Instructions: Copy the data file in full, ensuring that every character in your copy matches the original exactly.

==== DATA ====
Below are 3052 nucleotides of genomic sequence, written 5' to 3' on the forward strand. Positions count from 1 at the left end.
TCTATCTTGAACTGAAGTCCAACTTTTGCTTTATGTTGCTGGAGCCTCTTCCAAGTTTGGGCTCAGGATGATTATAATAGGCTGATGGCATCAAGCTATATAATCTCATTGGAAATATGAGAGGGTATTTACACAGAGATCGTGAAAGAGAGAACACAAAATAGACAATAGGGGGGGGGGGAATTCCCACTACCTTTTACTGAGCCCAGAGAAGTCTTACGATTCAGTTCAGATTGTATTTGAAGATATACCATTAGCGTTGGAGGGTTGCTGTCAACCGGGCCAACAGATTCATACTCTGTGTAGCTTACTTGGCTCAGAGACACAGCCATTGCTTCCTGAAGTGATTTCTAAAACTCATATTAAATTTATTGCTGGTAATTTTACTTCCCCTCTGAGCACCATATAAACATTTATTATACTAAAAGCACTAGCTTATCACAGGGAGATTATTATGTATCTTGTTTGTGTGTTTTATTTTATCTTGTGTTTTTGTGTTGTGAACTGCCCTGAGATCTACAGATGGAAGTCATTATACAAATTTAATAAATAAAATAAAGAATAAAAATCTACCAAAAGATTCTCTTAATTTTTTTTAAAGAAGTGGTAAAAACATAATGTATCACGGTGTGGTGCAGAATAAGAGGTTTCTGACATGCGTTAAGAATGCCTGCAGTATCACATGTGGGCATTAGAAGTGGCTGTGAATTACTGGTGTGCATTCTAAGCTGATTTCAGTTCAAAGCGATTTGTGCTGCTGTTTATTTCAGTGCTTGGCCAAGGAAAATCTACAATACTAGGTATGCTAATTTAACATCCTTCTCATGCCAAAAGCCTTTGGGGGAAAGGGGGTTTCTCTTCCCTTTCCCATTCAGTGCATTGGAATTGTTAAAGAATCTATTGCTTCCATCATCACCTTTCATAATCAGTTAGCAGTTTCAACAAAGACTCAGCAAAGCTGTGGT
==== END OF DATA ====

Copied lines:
Below are 3052 nucleotides of genomic sequence, written 5' to 3' on the forward strand. Positions count from 1 at the left end.
TCTATCTTGAACTGAAGTCCAACTTTTGCTTTATGTTGCTGGAGCCTCTTCCAAGTTTGGGCTCAGGATGATTATAATAGGCTGATGGCATCAAGCTATATAATCTCATTGGAAATATGAGAGGGTATTTACACAGAGATCGTGAAAGAGAGAACACAAAATAGACAATAGGGGGGGGGGGAATTCCCACTACCTTTTACTGAGCCCAGAGAAGTCTTACGATTCAGTTCAGATTGTATTTGAAGATATACCATTAGCGTTGGAGGGTTGCTGTCAACCGGGCCAACAGATTCATACTCTGTGTAGCTTACTTGGCTCAGAGACACAGCCATTGCTTCCTGAAGTGATTTCTAAAACTCATATTAAATTTATTGCTGGTAATTTTACTTCCCCTCTGAGCACCATATAAACATTTATTATACTAAAAGCACTAGCTTATCACAGGGAGATTATTATGTATCTTGTTTGTGTGTTTTATTTTATCTTGTGTTTTTGTGTTGTGAACTGCCCTGAGATCTACAGATGGAAGTCATTATACAAATTTAATAAATAAAATAAAGAATAAAAATCTACCAAAAGATTCTCTTAATTTTTTTTAAAGAAGTGGTAAAAACATAATGTATCACGGTGTGGTGCAGAATAAGAGGTTTCTGACATGCGTTAAGAATGCCTGCAGTATCACATGTGGGCATTAGAAGTGGCTGTGAATTACTGGTGTGCATTCTAAGCTGATTTCAGTTCAAAGCGATTTGTGCTGCTGTTTATTTCAGTGCTTGGCCAAGGAAAATCTACAATACTAGGTATGCTAATTTAACATCCTTCTCATGCCAAAAGCCTTTGGGGGAAAGGGGGTTTCTCTTCCCTTTCCCATTCAGTGCATTGGAATTGTTAAAGAATCTATTGCTTCCATCATCACCTTTCATAATCAGTTAGCAGTTTCAACAAAGACTCAGCAAAGCTGTGGT